Update: For those looking for full course material, I’m posting it on a parallel site:
Yesterday, I had the great pleasure of officially kicking off a new course at Stanford University, “Personal Finance for Engineers“. The course is offered through the Computer Science department (CS 007), but is open to undergraduate & graduate students of any major.
It was a packed room, and I was delighted. In fact, I was delighted for three reasons.
First, I love teaching. In an unexpected coincidence, the room my course was assigned, 200-034, is the same room that I taught CS 198 for the CS 106 Section Leaders over 20 years ago as a graduate student. It was the home of CS 198 for many years. To see it filled with students again was wonderful.
Second, the level of student engagement has been outstanding. Originally set for a maximum of 50 students, I expanded the enrollment to 75, and with waitlist interest the total number of students easily went over 100. For a new course without a track record on campus, I was delighted to see so many students interested in the topic.
Third, the topic is incredibly important to me. Those of you who have been following my efforts around personal finance education know that I care deeply about the topic. Over the past 7 years, I’ve given talks at dozens of companies like Facebook, LinkedIn, Twitter & Dropbox, hoping to better educate and inspire employees to learn more about personal finance and make better financial decisions.
I’m hoping this class can amplify those efforts even further.
Making Personal Finance Education Open
I feel grateful to Stanford University and the Computer Science Department for supporting this effort, and I hope that by making the material public, we can help get higher quality education about personal finance to as many students as possible.
My hope is that by circulating this material, more people will engage to give feedback on the content, make suggestions for improvement and continue to improve the material and the class.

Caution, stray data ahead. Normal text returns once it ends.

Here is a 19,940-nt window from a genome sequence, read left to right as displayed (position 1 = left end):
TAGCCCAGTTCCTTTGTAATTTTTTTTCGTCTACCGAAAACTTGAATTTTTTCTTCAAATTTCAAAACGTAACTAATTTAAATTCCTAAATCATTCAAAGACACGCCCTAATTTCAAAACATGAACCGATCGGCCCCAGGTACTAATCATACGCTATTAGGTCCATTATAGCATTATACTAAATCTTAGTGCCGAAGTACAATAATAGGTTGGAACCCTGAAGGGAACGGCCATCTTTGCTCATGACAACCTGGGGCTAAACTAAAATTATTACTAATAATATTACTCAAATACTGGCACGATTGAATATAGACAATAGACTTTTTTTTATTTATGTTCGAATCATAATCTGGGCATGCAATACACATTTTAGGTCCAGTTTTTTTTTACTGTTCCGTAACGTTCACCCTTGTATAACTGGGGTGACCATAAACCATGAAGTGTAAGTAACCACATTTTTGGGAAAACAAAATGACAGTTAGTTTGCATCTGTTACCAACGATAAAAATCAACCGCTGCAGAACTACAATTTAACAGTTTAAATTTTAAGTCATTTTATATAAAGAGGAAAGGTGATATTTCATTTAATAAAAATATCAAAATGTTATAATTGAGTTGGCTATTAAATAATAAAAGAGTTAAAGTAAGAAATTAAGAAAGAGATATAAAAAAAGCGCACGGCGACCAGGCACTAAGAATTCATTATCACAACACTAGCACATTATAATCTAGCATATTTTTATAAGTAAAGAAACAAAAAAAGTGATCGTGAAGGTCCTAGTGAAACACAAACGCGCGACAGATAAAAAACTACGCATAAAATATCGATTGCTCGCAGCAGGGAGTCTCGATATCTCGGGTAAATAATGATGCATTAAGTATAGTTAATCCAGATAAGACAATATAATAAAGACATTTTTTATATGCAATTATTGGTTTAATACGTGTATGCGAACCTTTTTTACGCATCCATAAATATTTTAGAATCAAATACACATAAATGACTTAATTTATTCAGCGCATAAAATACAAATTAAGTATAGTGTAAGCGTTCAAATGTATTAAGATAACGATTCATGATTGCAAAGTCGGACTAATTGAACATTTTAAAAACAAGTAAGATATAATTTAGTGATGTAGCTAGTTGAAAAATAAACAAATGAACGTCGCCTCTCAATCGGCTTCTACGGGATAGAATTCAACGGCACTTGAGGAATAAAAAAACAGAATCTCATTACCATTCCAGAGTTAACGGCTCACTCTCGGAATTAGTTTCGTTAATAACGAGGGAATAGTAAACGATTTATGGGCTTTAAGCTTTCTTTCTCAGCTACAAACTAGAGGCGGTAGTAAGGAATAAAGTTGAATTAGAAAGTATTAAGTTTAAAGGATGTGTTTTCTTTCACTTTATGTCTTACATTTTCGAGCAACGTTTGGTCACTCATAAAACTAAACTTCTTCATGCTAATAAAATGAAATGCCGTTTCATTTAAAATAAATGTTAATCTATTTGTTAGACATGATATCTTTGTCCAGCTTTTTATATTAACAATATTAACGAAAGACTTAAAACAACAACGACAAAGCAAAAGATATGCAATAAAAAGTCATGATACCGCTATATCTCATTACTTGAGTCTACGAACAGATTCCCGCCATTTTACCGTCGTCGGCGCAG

After every class, I’ll be posting the slides for the session up on Slideshare. The materials from the first class, “Introduction,” are now available.
As the introductory session, I focused the seminar on three topics:
- Why the topic of Personal Finance is worth studying?
- Real data from a survey of students enrolled in the class.
- Full syllabus for the topics that will be covered during the course.
Student Survey Data
The second topic is based on 10 questions I asked every student in the class to complete before the start of the first session. It is hardly a scientifically representative student survey, but I wanted to ground some of the initial discussion of financial topics with data about their own experiences & expectations.
73 students completed the survey. It’s worth sharing the results of the 10 questions here:
A few data points worth sharing:
Question 1: A little over 50% of the class are either graduating seniors or graduate students. Only 14% are freshman or sophomores.
Question 2: Approximately 3/4 of the class (76%) had a “magic number” in mind when asked about how much wealth would define success for them. While the most common answer fell between $10M-$100M, the range spread from $20,000 to $15B. It was truly a blank field in the survey, so students typed in whatever number came to mind, and it started the process of open & honest discussion on why students picked the number they did.
Question 3: 92% of the students reported that they had either “some” or “quite a bit” of knowledge about the finances of their parents or guardians. Given the selection bias inherent in who signed up for this course (or even what type of students end up at Stanford), it’s hard to assign deep meaning to this result, but this was a class of students who clearly had received some meaningful exposure to financial decisions at home.
Question 6: 92% of students in the class do not expect to be responsible for any student loans after graduation. This was the most surprising result to me, based on both overall market data and my own personal experience .
I have two possible hypotheses to explain the result of Question 6. (1) The selection bias for enrollment in the class might explain part of the result. It is possible that the type of students who are most willing to sign up for a class on personal finance are not burdened by student loans. (2) It is possible that the financial aid policies of the premier schools, like Stanford, have been highly effective in lowering the number of students requiring loans dramatically. For families with household income below $125,000, tuition is waived, and 71% of families with up to $245,000 receive scholarship assistance. (In fact, 34% of families making over $245,000 also get scholarship assistance.)
Since the syllabus was not shared in advance, Question 10 gave me a clear read of the expectations and hopes students had coming into the class. Not surprisingly, the students were, for the most part, very pragmatic. They are looking for information about compensation & job offers, the stock market, real estate and how to maximize their earning power during their careers.
Throughout the next few months, I’ll be posting the course material in the hopes of receiving both corrections and ideas for improvement. If there are topics or material out there worth formalizing into the curriculum, I want to know about them.
Best way to reach me about the course will be through twitter @adamnash
Thank you in advance for your help.